The group that we’ll use the shorthand “Buckley crowd” to discuss thinks as much of Christian “music” as most people who haven’t been brainwashed do. Of course, the “Buckley crowd” also thinks that any musical genre that emerged after they turned 8 is as a whole a “symbol of the downfall of Western civilization”, as they do with any innovation that took place after they turned 8.

    The conservatives in the “whackjob fundamentalist” group like Christian “music” because it gives them another outlet to feel simultaneously smugly superior to their non-fundy neighbors (by being so pure that they only listen to Christian music) while also feeding their need to be an oppressed outsider.

    And of course there are the “conservatives” who produce things like Christian “music”. Those guys are just in it for the dough.

  48. 48
    Pinkamena Panic says:

    @Ohmmade: >linking to 9gag

    Get out.

  49. 49
    Sophist says:


    The evolution of rap music has been depressing.

    Yeah, that’s bullshit. They had annoying repetitive choruses back in Grandmaster Flash’s day too.

  50. 50
    SatanicPanic says:

    @Cassidy: Totally agree on Lupe -“Show goes on” was a great song because he toned it down a bit.

  51. 51
    TribalistMeathead says:


    Kevin D. Williamson?

  52. 52
    Xecky Gilchrist says:

    No way am I clicking a link for conservatives discussing rap. One or more of them is bound to do a painful rendition of “black dialect.”

    (The house wingnut does that at my job every now and then, when he’s not bitching about Al Gore. It’s horrible.)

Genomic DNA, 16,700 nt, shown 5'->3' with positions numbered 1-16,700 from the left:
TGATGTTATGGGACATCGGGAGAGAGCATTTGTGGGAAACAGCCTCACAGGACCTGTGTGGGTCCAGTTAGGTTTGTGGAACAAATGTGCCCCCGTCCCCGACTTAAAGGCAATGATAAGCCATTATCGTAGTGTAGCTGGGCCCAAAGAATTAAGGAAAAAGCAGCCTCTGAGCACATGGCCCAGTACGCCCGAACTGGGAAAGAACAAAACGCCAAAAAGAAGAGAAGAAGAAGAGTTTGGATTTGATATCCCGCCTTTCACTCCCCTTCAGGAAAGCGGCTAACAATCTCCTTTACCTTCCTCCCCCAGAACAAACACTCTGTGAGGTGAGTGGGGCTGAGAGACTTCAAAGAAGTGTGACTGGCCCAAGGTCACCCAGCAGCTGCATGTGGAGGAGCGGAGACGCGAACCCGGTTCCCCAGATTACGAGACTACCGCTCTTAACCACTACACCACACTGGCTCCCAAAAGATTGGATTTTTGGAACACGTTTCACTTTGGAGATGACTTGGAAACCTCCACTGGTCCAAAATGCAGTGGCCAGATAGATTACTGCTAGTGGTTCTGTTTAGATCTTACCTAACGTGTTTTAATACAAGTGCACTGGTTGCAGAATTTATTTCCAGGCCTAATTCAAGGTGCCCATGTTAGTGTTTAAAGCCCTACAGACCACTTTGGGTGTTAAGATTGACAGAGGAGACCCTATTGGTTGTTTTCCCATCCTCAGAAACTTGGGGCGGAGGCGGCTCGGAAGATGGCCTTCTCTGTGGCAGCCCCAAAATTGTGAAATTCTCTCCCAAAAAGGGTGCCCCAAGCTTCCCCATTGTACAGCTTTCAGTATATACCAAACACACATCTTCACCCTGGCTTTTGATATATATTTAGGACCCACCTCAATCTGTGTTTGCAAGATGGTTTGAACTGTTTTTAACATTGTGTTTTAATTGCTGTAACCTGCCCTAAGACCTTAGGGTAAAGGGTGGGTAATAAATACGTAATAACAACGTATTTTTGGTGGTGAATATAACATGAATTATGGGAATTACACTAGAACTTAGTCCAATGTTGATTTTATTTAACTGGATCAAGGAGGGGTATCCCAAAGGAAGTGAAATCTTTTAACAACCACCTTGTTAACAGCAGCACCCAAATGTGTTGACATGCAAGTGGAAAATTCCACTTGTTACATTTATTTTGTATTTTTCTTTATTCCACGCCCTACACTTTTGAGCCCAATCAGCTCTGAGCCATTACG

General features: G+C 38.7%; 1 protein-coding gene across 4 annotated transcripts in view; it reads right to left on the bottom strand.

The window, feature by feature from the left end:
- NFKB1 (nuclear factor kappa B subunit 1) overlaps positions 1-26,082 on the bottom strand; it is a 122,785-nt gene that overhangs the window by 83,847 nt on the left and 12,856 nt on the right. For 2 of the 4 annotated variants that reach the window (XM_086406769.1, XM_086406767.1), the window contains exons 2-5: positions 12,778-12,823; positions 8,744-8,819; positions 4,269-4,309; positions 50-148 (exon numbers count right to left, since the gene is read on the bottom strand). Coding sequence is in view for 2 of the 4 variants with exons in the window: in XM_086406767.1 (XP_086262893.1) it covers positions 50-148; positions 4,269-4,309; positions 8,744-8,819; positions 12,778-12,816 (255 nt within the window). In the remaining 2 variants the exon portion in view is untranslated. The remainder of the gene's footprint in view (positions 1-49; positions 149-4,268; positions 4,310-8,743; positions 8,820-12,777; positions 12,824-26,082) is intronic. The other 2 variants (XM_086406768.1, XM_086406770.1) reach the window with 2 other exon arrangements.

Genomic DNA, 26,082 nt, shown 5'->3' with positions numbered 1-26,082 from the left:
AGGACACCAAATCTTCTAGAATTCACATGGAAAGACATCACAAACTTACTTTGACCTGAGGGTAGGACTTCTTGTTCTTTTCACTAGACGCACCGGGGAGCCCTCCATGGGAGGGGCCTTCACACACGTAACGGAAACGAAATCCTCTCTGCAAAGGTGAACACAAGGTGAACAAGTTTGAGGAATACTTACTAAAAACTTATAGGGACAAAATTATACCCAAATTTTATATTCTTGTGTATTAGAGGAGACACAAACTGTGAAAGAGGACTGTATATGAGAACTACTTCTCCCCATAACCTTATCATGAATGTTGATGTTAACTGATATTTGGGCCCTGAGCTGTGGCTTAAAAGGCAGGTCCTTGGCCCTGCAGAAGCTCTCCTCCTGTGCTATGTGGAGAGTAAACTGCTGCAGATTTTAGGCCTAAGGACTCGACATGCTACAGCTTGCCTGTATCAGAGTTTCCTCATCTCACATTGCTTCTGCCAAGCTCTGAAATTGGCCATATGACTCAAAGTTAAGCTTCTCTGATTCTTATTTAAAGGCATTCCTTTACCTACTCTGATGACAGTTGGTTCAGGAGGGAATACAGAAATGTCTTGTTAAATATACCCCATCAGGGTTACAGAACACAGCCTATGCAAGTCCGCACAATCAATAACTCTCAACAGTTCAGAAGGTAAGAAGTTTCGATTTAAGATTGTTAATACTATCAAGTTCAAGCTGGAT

53. 53
    jl says:

    @Sophist: White man rock n roll certainly does not have repetitive lyrics. Classical music neither. Everyone knows that.

    let us hope for the dawning of new era, where everyone sings like songs like Andy Williams (PBUH)

    Dawning of new era is not rap, but couldn’t help myself.

  54. 54
    Librarian says:

    Did they also say that rock n roll has been in decline since Paul Revere and the Raiders broke up?

  55. 55
    RP says:

    I absolutely hate to agree with anyone from NR, but there’s some truth in their argument. I think many people feel that the mid-80’s to the mid-90’s was the “golden” era of rap, and that we’re in a fallow period right now. That’s not a comment on rap itself — almost every genre or art form has fertile and not so fertile periods. Part of the problem with rap was the federal court decision in 1991 or 1992 that said that artists had to pay for samples. That had a pretty significant impact on the industry and creativity IIRC.

  56. 56
    Cassidy says:

    @Chris: I wouldn’t knock all of it. I have no clue about their personal beliefs, but DC Talk was actually pretty damn good. Like all Christian music, though, they didn’t have a very flexible set of lyrical material to work with.

  57. 57
    Howlin Wolfe says:

    @TR: HA! Perfect. “De la No Soul” is right. Reminds me of the handwringing headlines in the MSM: “Republicans do soul searching in wake of November defeat”. Right. “Soul searching” in the sense they’re looking for one, which they definitely don’t have.

  58. 58
    Lawnguylander says:


    You might have gone with Buttplug 1 and Buttplug 2 but it’s good you didn’t because I already put that in the Young Cons. Or as Kevin at Rumproast called them, De La Soulless.

    And I hope Common appreciates this moment in time, Prez and 1st lady be knowing his rhymes.

  59. 59
    Belafon (formerly anonevent) says:

    This white dude thinks rap went down hill when Ice-T and Ice Cube decided to become actors.

    In all reality, this is just another get off my lawn argument. Cranky old man voice: “Back in my day, football players wore leather helmets and were happy.”